• Nancy

    Pamela,
    Wow! Did my recent email to you inspire this? I am truly a MABI and a MSTIC. You captured my “survivor’s guilt” superbly.
    Keep on writing girl! You don’t need me as a guest poster. I will stay tuned and possibly file an undercover report.
    Best wishes to all…
    Nancy

    • Pamela Jeanne

      It certainly triggered some thinking and then it snowballed from there. I get some of my best ideas from reader comments/emails. Keep ’em coming!

  • I found your blog through a friend of a friend…

    I am now a MABI. My heart aches for those who are still waiting… still wondering if they’ll ever get the chance. And now that we’re dealing with IF issues again, I cannot help but find myself where I spend 6 years. I am one of those who has a keen eye for women and couples without kids. And I clam up, I say a quick and silent prayer and move away as fast as I can. I know what it’s like to see babies and pregnancies all over… in fact, I know of 6 babies coming this summer… when I should have been due (again) as well.
    I super appreciate your blog post, and I look forward to seeing more.

  • Bea

    “Most people respond to courteousness with courteousness.” I think that puts it in a nutshell, actually.

    Bea

  • I was doing a google search of my name “Mabi” when I stumbled on this blog.Nice post.I enjoyed it.
    I am a blogger as well and will be happy to have you visit my blog (http://www.mabifominyen.blogspot.com) given that I equally blog about parenting among many other things.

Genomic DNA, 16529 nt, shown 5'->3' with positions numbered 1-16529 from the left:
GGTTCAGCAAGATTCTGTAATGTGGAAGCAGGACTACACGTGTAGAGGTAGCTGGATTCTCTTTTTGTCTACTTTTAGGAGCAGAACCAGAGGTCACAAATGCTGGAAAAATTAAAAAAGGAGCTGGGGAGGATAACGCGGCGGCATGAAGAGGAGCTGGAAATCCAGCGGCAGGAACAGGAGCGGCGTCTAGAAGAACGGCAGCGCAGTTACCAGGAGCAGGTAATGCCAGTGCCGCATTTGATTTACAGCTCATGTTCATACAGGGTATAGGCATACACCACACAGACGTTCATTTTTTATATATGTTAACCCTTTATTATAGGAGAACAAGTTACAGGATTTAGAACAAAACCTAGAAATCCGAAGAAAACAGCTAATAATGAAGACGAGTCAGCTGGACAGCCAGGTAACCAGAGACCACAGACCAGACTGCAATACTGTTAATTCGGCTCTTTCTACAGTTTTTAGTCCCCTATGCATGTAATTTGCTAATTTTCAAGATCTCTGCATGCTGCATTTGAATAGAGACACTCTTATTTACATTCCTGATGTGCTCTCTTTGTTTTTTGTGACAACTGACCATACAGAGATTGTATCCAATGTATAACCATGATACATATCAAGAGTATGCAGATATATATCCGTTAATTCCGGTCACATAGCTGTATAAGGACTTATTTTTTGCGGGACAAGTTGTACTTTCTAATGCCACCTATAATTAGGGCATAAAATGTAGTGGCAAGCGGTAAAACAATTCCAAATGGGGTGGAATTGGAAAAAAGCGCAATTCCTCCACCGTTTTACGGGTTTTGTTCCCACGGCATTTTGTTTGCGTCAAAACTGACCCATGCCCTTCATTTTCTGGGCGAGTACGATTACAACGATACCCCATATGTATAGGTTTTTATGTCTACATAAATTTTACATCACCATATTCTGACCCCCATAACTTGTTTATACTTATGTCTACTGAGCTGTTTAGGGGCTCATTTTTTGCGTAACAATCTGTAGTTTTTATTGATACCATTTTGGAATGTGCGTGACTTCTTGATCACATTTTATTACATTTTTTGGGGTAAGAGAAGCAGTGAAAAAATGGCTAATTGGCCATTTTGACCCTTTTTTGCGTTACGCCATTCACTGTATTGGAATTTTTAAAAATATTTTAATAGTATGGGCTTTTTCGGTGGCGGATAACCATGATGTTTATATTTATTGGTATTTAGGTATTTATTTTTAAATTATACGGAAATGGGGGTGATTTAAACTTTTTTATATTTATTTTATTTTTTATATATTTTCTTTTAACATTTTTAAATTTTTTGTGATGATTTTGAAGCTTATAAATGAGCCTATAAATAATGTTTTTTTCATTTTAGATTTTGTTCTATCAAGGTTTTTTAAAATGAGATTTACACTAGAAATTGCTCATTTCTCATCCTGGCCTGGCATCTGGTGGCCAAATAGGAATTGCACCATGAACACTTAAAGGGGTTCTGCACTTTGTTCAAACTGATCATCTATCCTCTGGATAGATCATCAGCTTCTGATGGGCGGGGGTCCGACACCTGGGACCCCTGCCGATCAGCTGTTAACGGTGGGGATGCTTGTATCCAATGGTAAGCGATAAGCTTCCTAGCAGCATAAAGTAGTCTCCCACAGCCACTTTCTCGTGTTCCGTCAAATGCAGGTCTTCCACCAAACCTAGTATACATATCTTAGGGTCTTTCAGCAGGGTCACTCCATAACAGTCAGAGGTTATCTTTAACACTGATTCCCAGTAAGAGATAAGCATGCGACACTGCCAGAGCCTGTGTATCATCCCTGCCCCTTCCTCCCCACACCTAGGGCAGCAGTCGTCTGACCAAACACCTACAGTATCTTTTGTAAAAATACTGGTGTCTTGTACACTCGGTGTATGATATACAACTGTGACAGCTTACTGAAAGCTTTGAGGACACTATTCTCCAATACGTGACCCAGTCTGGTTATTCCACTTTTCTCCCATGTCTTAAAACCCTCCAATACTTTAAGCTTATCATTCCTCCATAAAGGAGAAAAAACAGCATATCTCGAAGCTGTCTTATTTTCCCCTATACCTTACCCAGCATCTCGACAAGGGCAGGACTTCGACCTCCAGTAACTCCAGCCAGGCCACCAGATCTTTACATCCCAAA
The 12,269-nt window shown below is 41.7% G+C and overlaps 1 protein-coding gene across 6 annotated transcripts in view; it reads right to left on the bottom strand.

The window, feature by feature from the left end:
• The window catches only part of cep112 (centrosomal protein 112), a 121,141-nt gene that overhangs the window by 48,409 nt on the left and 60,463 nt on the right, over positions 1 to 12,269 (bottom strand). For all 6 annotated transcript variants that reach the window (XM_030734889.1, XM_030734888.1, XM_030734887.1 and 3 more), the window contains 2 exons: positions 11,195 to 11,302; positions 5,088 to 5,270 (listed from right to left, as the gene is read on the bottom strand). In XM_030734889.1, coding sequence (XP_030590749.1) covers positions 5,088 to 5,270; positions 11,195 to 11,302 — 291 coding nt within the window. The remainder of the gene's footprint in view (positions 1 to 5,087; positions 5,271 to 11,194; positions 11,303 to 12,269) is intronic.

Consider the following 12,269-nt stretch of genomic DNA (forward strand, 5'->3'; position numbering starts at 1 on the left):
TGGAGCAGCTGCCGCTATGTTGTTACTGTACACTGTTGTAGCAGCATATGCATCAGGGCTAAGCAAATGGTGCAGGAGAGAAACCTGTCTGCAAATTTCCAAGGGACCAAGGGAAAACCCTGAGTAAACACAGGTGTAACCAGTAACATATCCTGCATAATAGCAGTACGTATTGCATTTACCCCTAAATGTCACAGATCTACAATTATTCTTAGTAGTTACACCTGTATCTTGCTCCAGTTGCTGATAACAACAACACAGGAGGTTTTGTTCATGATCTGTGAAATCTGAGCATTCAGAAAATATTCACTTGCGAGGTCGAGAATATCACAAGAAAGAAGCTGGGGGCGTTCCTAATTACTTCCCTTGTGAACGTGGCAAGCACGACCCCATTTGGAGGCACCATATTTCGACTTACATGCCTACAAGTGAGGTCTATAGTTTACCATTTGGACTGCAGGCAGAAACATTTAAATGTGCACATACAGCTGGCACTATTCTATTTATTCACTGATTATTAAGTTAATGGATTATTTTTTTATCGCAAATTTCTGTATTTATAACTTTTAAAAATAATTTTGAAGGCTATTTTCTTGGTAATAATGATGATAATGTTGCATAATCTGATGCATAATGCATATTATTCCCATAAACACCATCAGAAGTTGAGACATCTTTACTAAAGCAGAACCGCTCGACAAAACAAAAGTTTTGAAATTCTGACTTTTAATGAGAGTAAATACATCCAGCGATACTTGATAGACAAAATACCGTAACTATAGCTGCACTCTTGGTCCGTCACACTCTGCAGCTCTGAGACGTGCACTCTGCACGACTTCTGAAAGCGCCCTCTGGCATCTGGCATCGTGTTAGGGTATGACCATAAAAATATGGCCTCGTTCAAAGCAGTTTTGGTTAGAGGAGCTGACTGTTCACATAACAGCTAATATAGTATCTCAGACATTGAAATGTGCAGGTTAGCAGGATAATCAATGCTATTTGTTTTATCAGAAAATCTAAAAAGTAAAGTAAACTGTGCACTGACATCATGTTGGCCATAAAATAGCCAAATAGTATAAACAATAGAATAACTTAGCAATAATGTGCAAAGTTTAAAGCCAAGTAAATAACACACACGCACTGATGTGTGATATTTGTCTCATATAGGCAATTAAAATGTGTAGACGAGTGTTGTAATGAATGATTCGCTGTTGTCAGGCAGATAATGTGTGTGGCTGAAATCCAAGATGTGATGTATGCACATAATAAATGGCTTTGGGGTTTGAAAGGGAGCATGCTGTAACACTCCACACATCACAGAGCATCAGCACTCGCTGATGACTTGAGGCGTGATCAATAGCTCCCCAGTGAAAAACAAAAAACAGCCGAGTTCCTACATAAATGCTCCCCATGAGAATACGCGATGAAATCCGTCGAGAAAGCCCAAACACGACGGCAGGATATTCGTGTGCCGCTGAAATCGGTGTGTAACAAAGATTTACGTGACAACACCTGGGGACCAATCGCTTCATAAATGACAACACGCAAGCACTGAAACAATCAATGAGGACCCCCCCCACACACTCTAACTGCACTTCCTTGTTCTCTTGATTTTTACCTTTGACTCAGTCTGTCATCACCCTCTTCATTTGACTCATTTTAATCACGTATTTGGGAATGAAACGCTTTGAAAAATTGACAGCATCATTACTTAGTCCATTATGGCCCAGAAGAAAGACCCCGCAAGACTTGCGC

• Babs

    I came across your blog (wish I had known of it a few years back!) and wanted to respond to this post, albeit a bit late…

    As a “MABI” (love the term!), I feel I’m in an odd situation. I had struggled with secondary infertility (after a doomed first pregnancy, terminated due to severe chromosonal abnormalities) for a couple of years and did, luckily, have a healthy baby girl.

    However, my desire to have a second child was never realized. It took me a while to accept my situation, realizing I was lucky to have one. I had done the fertility treatment route once, was about to attempt it again, but realized that money/time/effort were in short supply, and that’s how I made my decision.

    As a result, I think I have become more sensitive to those who don’t have children (either by choice or circumstance), and the topic of kids is never brought up immediately (i.e., assuming everyone of a certain age/marital status has a child). Much as I adore my child, she is not the center of the universe. I have a life and many interests besides her, selfish as that may sound to some mothers.

    Likewise, I do not make inquiries as to when someone will be having kids, or having more kids. Pre-child, I would be asked “Do you have kids/plan to have have kids” (Like it’s anyone’s business — DH and I waited a few years before we decided TTC). Post-child, I was often asked more questions like “So when do you plan to have another/Is that your only one?”

    Even if you do have ONE child, and although only-child families are becoming more commonplace, they are still an oddity, esp. in a suburban environment where a carful of kids (average family size is 2-3 kids) is viewed as a status symbol.

    For those of you who wanted to have children but didn’t, I do feel for you, but don’t think all of us who were in your shoes once have readily forgotten what it was like at one time.